Chuck Connelly

by Anney Bonney


Chuck Connelly, Autoportrait from the photobooth at Little Ricky's, 1991.

Anxious landscapes, aberrant allegories, perverse personifications: Chuck Connelly is Norman Rockwell on acid—a maverick narrative painter pushing the limits of myth into a modern malaise all his own. Connelly has worked with Martin Scorcese on New York Stories and is currently showing with Lennon Weinberg Gallery. I talked to Chuck in his paint-drenched studio on East Second Street, where he spoke with his usual fiery candor and irreverence.


Assorted paintings by Chuck Connelly, 1984–1990.

Anne Bonney Your work is very dramatic and narrative, you create your own psychological community. In the earliest paintings, you actually had an alter ego, Fred Skaboda. Where did he come from?

Chuck Connelly An acid trip through a tunnel. Thank you.

AB The name or personality?

CC The thought came to me through an acid trip, and the name came from a high school thing I used to do with my friend: We invented a language and a family, Bernice and Fred Skaboda.

AB You invented a language?

CC Well, it was kind of a “boda oda odda odie . . .” Thanks again, for bringing this up.

AB You also had a symbol for your own identity.

CC A black dot.

AB More like a black hole.

CC I didn’t know that at the time. (laughter)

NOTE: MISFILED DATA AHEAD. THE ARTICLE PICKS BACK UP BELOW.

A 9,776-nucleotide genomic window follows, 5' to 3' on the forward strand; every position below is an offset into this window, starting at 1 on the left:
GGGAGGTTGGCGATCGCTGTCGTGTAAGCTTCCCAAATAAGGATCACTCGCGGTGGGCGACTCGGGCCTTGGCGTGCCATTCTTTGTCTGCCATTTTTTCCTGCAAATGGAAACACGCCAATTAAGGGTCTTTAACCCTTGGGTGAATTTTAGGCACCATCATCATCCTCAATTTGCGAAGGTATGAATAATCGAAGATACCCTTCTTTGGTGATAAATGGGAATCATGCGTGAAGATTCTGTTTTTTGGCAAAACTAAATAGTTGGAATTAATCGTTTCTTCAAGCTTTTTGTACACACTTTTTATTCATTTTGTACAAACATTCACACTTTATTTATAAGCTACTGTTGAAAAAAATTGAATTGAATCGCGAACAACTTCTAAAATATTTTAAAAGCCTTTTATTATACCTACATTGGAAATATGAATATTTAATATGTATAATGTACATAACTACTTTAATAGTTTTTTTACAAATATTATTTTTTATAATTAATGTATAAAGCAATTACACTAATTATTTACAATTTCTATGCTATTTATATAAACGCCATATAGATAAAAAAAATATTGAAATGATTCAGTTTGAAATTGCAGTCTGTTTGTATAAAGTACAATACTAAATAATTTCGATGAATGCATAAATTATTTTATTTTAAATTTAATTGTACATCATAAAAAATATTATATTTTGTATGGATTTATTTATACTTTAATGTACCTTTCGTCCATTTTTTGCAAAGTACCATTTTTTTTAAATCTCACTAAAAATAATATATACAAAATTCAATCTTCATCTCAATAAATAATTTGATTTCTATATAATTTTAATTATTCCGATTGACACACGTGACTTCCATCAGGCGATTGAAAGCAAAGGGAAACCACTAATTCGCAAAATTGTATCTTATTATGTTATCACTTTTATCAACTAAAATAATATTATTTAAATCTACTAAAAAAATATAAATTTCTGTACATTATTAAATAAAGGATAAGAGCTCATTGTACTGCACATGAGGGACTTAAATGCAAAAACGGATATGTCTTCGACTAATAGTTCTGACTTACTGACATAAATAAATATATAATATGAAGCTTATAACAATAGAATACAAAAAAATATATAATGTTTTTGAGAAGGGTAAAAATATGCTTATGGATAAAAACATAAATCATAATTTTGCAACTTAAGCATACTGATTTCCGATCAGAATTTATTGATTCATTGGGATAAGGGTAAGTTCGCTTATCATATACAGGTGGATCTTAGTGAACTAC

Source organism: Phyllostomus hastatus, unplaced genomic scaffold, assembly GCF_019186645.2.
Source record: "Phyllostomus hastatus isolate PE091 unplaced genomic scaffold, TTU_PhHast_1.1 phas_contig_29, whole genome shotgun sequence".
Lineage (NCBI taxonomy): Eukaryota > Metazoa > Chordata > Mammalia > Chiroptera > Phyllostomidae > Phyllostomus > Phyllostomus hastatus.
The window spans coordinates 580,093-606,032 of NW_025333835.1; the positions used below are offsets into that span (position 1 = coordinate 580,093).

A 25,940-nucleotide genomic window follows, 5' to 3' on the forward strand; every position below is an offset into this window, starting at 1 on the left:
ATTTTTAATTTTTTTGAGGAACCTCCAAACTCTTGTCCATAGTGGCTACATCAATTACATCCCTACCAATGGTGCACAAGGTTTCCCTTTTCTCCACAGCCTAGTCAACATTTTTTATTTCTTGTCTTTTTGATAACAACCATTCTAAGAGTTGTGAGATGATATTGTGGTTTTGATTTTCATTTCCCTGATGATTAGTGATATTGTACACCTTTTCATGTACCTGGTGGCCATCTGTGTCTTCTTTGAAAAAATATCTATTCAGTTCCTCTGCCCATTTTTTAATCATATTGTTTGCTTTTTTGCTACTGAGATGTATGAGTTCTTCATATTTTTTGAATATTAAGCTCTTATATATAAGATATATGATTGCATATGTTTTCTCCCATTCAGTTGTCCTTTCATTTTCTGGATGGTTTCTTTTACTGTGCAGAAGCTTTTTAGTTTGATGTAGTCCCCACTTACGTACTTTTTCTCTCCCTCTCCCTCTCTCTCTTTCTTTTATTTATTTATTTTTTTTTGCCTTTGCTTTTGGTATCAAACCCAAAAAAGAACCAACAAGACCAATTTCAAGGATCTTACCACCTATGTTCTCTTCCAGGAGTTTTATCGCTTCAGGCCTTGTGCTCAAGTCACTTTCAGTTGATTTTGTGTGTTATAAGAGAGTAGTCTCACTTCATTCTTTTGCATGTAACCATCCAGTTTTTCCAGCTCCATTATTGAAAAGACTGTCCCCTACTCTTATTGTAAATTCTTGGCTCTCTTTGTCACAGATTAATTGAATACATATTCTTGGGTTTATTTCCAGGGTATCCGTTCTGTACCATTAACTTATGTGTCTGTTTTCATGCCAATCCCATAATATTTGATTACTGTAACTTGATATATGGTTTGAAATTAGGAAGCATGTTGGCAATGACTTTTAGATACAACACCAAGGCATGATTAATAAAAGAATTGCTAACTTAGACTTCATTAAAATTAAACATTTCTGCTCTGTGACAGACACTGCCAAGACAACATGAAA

AB Where did that come from?

CC I don’t know, perfection? The idea of simplicity? I wanted to do the dot theory of advertising and Fred Skaboda would be media man. You could hide him in a room and invent his life. And he would endorse products. And these products would all have the black dot on them: a car, toothpaste, underwear, socks, a boat, whatever—and it would all pull together into an aesthetic. I submitted that thought to an advertising relative in my family and he wrote back a letter, "Sorry you have these silly, infantile, adolescent thoughts about advertising. . . ." Later, Beatrice Food and all these other corporations blended together into a conglomerate—so I was right. I knew I was right.

AB You have a very ironic running commentary on the culture. You depict normal, banal people in service: milkmen, messenger boys, flower deliverers—these functionaries of society, simple people performing simple tasks that make life normal. Except that they’re all depicted as demons.

CC Perhaps.

AB What are you thinking about when you create those characters?

CC It’s like adding something to normality, a twist to the vision that’s not quite normal. Usually, in reality, people look like that, don’t they? I mean, take a good look at your mailman next time he’s delivering, ask him questions. The one I have doesn’t even speak English. What’re you talking about, normal?